Embodiments may also include a configuration for attachment of an OLED lighting apparatus to a garment to enhance visibility of the garment, particularly at night. The lighting apparatus can include an OLED material, a relatively lightweight, and preferably low profile battery connected to the OLED material, a switch electrically connected between the battery and the OLED material, and a fastener to removably secure the lighting apparatus to an external surface of the garment. The switch may operate the OLED material between an on and an off position, and the battery can be removable from the lighting device for replacement or recharging. Preferably the lighting apparatus is sufficiently flexible and has a profile to conform to the configuration of the garment, and is of a weight and size so that it does not substantially interfere with the activity of the user. The lighting apparatus can be worn by users who will be on highways at night, permitting them to be more easily seen by oncoming traffic. At night, firemen, police officers, highway workers, bicyclers, joggers and like wearing this apparatus all can be more readily seen by the OLED light produced with little or no impairment to the wearer. The light can be of various colors, such red, to indicate danger or other warning to oncoming traffic.
Another application can also be a home or office lighting of various enclosures such as book cases, closets, drawers and the like. The lighting apparatus can be attached to a structure with an external surface exposed to the area to be lit for example illumination of the interior of a closet. As noted, the lighting apparatus, can include an OLED material, a low voltage power source, such as a battery connected to the OLED, a switch electrically connected between the power source and the OLED material, and a fastener to removably secure the lighting device to the external surface of the closet structure. The switch may toggle the OLED material between an on and an off position, and the battery can be removable from the lighting device for at least one of replacement and recharging.
In addition, embodiments may include a suitcase, brief bag or like container with an internal surface and a lighting device coupled thereto for illumination of the internal space. In this or other environments, a battery and switch of the OLED light apparatus may be enclosed in a housing with a movable portion that permits access to the battery and switch.
Embodiments can also involve a method in which an activation event is wirelessly detected or detected through a hard wired connection and power is supplied from a battery to an OLED material in response to the activation event. The OLED light apparatus can be removably secured to a surface and the battery may be removably connected to the OLED light apparatus. For a wireless connection, the activation of the power source may be made through radio frequency, audio frequency, infrared or other light frequency. With this system the activation apparatus can be located more remote from the OLED light apparatus itself.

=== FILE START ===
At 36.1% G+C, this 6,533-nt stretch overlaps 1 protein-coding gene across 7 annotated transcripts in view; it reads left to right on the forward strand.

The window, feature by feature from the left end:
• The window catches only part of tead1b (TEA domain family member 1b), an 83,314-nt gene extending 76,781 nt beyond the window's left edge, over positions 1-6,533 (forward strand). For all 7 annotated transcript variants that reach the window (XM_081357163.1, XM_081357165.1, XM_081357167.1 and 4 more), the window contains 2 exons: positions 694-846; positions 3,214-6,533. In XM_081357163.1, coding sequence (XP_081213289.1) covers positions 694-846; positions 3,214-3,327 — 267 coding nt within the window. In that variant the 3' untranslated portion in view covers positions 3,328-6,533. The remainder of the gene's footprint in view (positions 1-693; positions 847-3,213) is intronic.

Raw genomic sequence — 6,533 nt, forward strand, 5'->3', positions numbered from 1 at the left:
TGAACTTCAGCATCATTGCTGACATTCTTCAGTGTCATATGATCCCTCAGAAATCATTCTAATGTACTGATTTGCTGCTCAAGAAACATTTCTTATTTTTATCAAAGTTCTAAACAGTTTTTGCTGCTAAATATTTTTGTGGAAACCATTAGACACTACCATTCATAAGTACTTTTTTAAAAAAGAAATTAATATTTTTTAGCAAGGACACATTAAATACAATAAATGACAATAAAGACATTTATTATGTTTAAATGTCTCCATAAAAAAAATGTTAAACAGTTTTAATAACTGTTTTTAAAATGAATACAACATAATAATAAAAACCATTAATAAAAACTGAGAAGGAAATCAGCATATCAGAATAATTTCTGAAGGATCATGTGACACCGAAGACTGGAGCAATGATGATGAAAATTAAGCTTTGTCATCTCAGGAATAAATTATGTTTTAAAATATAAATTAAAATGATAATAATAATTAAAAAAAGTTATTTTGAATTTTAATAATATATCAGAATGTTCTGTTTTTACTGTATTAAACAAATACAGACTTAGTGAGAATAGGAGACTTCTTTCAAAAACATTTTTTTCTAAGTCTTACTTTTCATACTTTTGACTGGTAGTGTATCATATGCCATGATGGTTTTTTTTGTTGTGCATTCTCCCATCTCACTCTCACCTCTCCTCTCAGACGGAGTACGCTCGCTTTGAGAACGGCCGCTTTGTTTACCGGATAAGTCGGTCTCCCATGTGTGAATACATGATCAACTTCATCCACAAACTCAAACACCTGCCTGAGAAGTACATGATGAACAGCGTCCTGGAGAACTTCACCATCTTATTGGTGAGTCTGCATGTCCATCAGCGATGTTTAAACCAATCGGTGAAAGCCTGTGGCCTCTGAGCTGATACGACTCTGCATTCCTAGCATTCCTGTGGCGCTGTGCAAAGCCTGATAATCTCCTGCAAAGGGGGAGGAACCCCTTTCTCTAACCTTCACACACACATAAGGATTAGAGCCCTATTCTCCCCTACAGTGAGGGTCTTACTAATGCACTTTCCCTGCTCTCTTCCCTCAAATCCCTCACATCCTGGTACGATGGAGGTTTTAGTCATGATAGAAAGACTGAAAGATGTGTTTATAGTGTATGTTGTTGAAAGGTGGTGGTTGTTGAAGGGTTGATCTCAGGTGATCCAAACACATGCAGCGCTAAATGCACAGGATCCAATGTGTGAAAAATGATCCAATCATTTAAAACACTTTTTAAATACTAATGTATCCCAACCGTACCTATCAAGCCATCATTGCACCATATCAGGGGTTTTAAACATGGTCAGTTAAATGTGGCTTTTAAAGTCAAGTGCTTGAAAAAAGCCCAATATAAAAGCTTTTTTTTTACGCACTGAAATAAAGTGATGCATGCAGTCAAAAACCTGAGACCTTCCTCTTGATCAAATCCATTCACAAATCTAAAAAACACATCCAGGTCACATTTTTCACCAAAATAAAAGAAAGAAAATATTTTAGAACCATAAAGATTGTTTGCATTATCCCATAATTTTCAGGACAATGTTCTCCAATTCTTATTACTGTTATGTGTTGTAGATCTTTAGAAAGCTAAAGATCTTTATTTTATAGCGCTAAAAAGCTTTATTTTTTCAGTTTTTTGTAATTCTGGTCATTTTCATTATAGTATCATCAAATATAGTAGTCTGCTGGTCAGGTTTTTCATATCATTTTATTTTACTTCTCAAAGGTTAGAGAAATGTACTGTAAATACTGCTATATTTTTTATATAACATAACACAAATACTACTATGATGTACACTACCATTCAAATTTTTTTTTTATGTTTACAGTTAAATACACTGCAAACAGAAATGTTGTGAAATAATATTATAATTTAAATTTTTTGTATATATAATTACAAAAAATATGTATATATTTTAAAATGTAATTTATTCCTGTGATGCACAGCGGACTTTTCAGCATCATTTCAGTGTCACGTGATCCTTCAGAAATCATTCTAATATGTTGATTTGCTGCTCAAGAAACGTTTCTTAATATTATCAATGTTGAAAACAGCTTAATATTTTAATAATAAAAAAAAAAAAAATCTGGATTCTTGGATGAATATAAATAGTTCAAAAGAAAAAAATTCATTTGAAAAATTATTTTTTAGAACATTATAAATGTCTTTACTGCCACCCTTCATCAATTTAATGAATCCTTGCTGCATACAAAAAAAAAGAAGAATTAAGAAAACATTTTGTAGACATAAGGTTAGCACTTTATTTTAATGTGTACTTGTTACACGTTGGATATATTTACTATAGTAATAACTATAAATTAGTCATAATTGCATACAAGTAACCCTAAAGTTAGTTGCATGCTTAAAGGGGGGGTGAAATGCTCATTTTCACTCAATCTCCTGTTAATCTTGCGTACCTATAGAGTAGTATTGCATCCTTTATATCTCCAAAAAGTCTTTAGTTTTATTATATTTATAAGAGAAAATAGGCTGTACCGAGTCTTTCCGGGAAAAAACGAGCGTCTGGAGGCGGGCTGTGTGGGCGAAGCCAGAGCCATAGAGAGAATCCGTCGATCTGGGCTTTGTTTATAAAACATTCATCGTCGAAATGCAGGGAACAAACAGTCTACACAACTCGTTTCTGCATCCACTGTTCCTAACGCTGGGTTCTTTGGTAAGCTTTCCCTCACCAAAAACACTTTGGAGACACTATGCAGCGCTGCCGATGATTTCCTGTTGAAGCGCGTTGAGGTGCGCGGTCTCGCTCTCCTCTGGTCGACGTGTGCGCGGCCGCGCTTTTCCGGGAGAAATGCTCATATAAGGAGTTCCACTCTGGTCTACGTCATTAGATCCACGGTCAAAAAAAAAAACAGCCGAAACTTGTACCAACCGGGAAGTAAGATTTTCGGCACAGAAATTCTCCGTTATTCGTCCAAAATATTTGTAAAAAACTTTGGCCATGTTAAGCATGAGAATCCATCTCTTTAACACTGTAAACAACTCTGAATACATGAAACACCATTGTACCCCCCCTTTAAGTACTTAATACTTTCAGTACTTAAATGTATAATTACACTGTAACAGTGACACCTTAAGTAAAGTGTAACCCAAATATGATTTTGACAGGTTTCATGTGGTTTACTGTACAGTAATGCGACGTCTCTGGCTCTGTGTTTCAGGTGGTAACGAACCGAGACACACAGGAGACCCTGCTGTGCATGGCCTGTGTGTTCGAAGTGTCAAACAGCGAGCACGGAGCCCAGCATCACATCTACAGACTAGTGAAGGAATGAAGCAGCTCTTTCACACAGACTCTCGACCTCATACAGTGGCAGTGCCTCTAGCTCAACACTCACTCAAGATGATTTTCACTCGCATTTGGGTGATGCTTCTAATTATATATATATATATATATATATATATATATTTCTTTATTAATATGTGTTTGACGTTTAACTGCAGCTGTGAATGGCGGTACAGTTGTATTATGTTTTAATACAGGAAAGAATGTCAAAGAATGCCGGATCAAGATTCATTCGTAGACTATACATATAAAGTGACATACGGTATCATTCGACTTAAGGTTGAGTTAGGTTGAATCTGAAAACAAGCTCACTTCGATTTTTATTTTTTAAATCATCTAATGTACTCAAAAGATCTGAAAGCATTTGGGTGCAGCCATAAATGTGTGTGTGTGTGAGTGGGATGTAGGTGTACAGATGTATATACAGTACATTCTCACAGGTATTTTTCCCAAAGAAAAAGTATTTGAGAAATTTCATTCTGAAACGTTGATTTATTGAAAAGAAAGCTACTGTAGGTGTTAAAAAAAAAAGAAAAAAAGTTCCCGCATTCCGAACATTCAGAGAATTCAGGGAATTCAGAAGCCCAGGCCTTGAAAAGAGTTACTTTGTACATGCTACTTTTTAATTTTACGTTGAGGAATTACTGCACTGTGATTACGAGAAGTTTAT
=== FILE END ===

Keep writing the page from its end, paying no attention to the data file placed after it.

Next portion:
One example of a portable lighting apparatus is shown in a specific application in FIG. 1, where flexible OLED light apparatus 44 of white light is attached to the interior of suitcase 10. The illustrated flexible OLED light apparatus 44 includes an OLED material strip 46, an attachment mechanism, a switch 48 and a battery 50 or other power source. Although the illustrated embodiment is described with white light, it could use any color or colors to accommodate a specific use. In some instances it may be preferable to have green light or a red light which can sufficiently light the interior of chest drawer, a shelf, a bag or case without being to obtrusive, at night, for example when a bright light may be objectionable.
The switch 48 in one embodiment may be a pressure switch that enables the user to depress the outer surface thereof to turn the light on and again to turn it off. Other types of switches could be used such as a touch switch, toggle switch, or the like. The switch 48 could include a sensor so as to automatically turn on the light when the bag is opened. Such switches are well known and include light sensors or mechanically operated devices which are actuated to turn the light on when the bag or suitcase is opened and turn the light off when it is closed. In this embodiment, the switch 48 is manually actuated so that it will actuate the light only when the user seeks to have the case lighted. Although the switch 48 as shown is electrically connected between the battery 50 and the OLED material 46, it could be located elsewhere so long as it is in a circuit that controls power to the OLED material. In this way the switch could be in a position remote from the battery 50 and the OLED material 46.